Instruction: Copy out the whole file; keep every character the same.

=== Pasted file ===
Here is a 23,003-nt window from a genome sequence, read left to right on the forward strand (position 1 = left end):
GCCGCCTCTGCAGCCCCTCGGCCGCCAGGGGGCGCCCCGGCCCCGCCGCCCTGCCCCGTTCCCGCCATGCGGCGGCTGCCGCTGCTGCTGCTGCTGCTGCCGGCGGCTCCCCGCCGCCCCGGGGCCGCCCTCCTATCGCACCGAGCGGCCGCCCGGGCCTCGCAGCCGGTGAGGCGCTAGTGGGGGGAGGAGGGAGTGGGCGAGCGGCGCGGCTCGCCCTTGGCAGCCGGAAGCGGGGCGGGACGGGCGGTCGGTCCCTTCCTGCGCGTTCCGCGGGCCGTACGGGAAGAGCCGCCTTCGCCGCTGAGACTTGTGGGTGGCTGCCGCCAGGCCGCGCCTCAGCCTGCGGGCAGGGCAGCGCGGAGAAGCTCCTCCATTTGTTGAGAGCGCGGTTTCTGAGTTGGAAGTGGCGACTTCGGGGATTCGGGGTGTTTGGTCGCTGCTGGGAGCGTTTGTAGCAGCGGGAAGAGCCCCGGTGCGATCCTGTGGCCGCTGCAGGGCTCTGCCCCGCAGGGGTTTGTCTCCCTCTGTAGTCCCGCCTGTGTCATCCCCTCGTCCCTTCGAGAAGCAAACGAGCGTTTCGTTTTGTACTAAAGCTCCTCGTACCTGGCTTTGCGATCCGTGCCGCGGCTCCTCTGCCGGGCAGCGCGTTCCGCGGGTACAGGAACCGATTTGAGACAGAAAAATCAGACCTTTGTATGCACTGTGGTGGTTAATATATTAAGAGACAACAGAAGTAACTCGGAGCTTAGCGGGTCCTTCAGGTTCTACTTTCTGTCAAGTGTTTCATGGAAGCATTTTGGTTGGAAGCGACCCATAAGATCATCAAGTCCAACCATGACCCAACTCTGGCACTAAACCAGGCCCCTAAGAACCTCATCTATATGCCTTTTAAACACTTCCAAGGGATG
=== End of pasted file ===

Here is a 23,003-nt window from a genome sequence, read left to right on the forward strand (position 1 = left end):
GCCGCCTCTGCAGCCCCTCGGCCGCCAGGGGGCGCCCCGGCCCCGCCGCCCTGCCCCGTTCCCGCCATGCGGCGGCTGCCGCTGCTGCTGCTGCTGCTGCCGGCGGCTCCCCGCCGCCCCGGGGCCGCCCTCCTATCGCACCGAGCGGCCGCCCGGGCCTCGCAGCCGGTGAGGCGCTAGTGGGGGGAGGAGGGAGTGGGCGAGCGGCGCGGCTCGCCCTTGGCAGCCGGAAGCGGGGCGGGACGGGCGGTCGGTCCCTTCCTGCGCGTTCCGCGGGCCGTACGGGAAGAGCCGCCTTCGCCGCTGAGACTTGTGGGTGGCTGCCGCCAGGCCGCGCCTCAGCCTGCGGGCAGGGCAGCGCGGAGAAGCTCCTCCATTTGTTGAGAGCGCGGTTTCTGAGTTGGAAGTGGCGACTTCGGGGATTCGGGGTGTTTGGTCGCTGCTGGGAGCGTTTGTAGCAGCGGGAAGAGCCCCGGTGCGATCCTGTGGCCGCTGCAGGGCTCTGCCCCGCAGGGGTTTGTCTCCCTCTGTAGTCCCGCCTGTGTCATCCCCTCGTCCCTTCGAGAAGCAAACGAGCGTTTCGTTTTGTACTAAAGCTCCTCGTACCTGGCTTTGCGATCCGTGCCGCGGCTCCTCTGCCGGGCAGCGCGTTCCGCGGGTACAGGAACCGATTTGAGACAGAAAAATCAGACCTTTGTATGCACTGTGGTGGTTAATATATTAAGAGACAACAGAAGTAACTCGGAGCTTAGCGGGTCCTTCAGGTTCTACTTTCTGTCAAGTGTTTCATGGAAGCATTTTGGTTGGAAGCGACCCATAAGATCATCAAGTCCAACCATGACCCAACTCTGGCACTAAACCAGGCCCCTAAGAACCTCATCTATATGCCTTTTAAACACTTCCAAGGGATG